Any suggestion was dismissed if no one felt like dealing with it. Bad armor design on a female iconic? "No one will notice" (they did). Requests for game play other than combat? "No one wants that" (they did). Demonstrating that parents were willing to buy the game for their kids? "We can't make money from that" (they could). And so on. Pushing the issues just resulted in even more stonewalling.

Eventually, those willing to speak up found it easier to stay silent because they realized nothing was going to change for the better. So Cracked Monocle drove right off a cliff.

Lesson learned: Listen to feedback. Own it. If you have a long term vision and the feedback conflicts, say so. Don't continually dismiss alerts when they're raised, though. Otherwise the canary will be dead and you're too deep in the mine to get out.

10. Stay in the box.

The Victorian era was one of many diverse kinds of discoveries and sciences. Aether, electricity, and air balloons are only some of the most widely used sciences in steampunk. There's a significant number of others, such as psychology and logic, that many steampunk games overlook. However, Cracked Monocle's leadership refused to allow exploration of these original areas.

Non-combat systems for Tephra were one of the most requested items at cons from players. However, anytime the suggestion was brought up, it was dismissed. "Oh, that's only a few players," "This is a combat system," and "We can't spend the manpower on that" became steady bromides. Even when people volunteered to lead those projects they were denied permission. Tephra's failure to expand creatively caught it in a rut that cost it both money and popularity.

Lesson learned: Extra Credits popularized the design approach, "Difference in kind." You need to have a variety of ways for players to interact with your game in order to truly capture them and to break up the monotony. Staying with the same approach and mechanics over and over goes against that and directly leads to a loss of interest.

11. Social standing over merit.

How did the owner determine who to listen to? Whoever was his friend. How good your argument was didn't matter if you weren't part of the "inner circle." In many cases, ideas only came about if you could convince one of those friends to speak on your behalf. There was an increasing reluctance in admitting more people to the developer pool after a point, which cut off several people with promising degrees of energy and talent.

Hard work and contributions were rarely if ever recognized. Developers who submitted dozens of pages had their work go unacknowledged. Hard work, dedication, and drive were never rewarded with praise or encouragement. Often it would be the opposite, with the owner going out of his way to marginalize or table things that developers felt passionate about if they weren't someone he was close to. Result? From 20 developers to 1 in a year's span.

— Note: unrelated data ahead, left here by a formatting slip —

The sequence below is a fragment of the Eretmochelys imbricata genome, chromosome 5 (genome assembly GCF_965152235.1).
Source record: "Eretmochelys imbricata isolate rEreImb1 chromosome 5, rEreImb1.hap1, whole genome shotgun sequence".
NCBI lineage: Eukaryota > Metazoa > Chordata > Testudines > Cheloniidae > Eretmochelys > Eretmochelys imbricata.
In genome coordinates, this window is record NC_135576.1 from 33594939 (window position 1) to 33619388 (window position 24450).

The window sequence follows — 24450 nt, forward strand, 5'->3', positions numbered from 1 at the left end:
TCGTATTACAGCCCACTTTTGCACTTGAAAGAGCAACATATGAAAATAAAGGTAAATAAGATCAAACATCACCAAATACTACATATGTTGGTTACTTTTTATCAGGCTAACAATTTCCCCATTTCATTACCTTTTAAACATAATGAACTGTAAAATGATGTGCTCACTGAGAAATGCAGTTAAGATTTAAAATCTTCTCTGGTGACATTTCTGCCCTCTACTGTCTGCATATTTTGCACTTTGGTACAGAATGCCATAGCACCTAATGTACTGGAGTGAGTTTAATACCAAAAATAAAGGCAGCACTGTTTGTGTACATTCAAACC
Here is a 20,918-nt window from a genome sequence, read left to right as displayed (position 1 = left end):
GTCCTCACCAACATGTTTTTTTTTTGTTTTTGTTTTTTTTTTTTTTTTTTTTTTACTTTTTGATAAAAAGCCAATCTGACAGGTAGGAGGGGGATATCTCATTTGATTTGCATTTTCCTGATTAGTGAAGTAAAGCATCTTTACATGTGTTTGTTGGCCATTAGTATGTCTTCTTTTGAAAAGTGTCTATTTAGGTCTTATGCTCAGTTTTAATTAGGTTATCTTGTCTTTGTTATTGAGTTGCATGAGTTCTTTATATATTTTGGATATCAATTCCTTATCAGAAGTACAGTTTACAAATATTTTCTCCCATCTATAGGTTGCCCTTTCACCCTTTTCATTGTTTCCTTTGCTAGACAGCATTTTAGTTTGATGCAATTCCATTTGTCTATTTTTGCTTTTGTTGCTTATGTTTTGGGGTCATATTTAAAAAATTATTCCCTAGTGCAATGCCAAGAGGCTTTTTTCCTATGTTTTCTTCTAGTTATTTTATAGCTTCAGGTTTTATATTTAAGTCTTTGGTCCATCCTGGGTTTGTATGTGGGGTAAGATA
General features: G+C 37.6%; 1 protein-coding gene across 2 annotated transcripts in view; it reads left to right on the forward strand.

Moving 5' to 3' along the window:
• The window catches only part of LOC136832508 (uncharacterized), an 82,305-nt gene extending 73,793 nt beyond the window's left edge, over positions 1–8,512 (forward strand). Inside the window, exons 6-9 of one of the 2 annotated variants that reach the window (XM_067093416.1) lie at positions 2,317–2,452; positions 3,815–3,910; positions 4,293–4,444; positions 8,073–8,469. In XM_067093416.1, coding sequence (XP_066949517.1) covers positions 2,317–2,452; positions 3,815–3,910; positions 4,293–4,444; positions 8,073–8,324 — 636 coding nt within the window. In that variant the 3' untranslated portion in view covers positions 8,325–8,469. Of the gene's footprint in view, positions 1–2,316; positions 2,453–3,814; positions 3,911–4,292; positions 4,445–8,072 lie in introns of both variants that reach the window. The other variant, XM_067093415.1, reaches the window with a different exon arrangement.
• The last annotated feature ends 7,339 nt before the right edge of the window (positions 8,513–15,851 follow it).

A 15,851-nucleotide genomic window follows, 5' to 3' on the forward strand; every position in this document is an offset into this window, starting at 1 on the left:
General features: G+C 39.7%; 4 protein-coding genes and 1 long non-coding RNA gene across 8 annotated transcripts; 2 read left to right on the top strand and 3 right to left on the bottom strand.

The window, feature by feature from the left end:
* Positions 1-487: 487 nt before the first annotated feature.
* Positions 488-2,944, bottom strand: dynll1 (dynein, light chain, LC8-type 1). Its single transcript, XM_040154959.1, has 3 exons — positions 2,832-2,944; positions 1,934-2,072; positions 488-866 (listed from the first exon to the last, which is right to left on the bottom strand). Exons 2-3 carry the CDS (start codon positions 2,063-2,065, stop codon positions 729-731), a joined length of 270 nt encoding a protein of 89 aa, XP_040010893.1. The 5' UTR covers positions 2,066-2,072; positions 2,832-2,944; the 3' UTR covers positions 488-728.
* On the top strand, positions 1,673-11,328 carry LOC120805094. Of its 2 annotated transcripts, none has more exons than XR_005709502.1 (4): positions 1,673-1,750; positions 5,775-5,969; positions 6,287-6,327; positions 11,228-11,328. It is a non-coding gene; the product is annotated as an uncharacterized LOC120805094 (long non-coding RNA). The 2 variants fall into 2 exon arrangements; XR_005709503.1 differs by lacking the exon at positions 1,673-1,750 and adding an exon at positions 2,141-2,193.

Lesson learned: It's said that people don't quit jobs, they quit bosses. When you fail to recognize people of merit, they go to where they will be recognized. And it won't be with you.

12. No plan.

At only one point in the company's history was there ever a plan for releases. It didn't last a month. Organization was the biggest weakness of the company's leadership. Developers would spend months on a project only to find it had been canceled or deemed "unimportant" and shelved. As frustration grew, more developers simply gave up and quit, turning to side projects they controlled.

At the time of its closing, Cracked Monocle had hundreds of pages of unpublished work: three adventures; a pair of 200-page country expansions; and a host of miscellaneous smaller expansion materials. Most of these could have been released in 2014, but the planning was so poor that the time spent in development hell was measured in years, not months or weeks! There was publishable material being made - the will to get it out the door was gone from the top.

Lesson learned: No plan means no future and no company. Never focus entirely on what's in front of you. Always keep in mind the next thing. Try to lay the groundwork for it in advance. Be transparent and open about priorities and keep to promises you make to others about when what they care about will matter to the company.

Friday, June 19, 2015


Idea: adopt-a-shrubbery program to bring small potted vegetation into the home and office of the community. Call it "Plant Parenthood."

Friday, June 12, 2015

Friday, June 5, 2015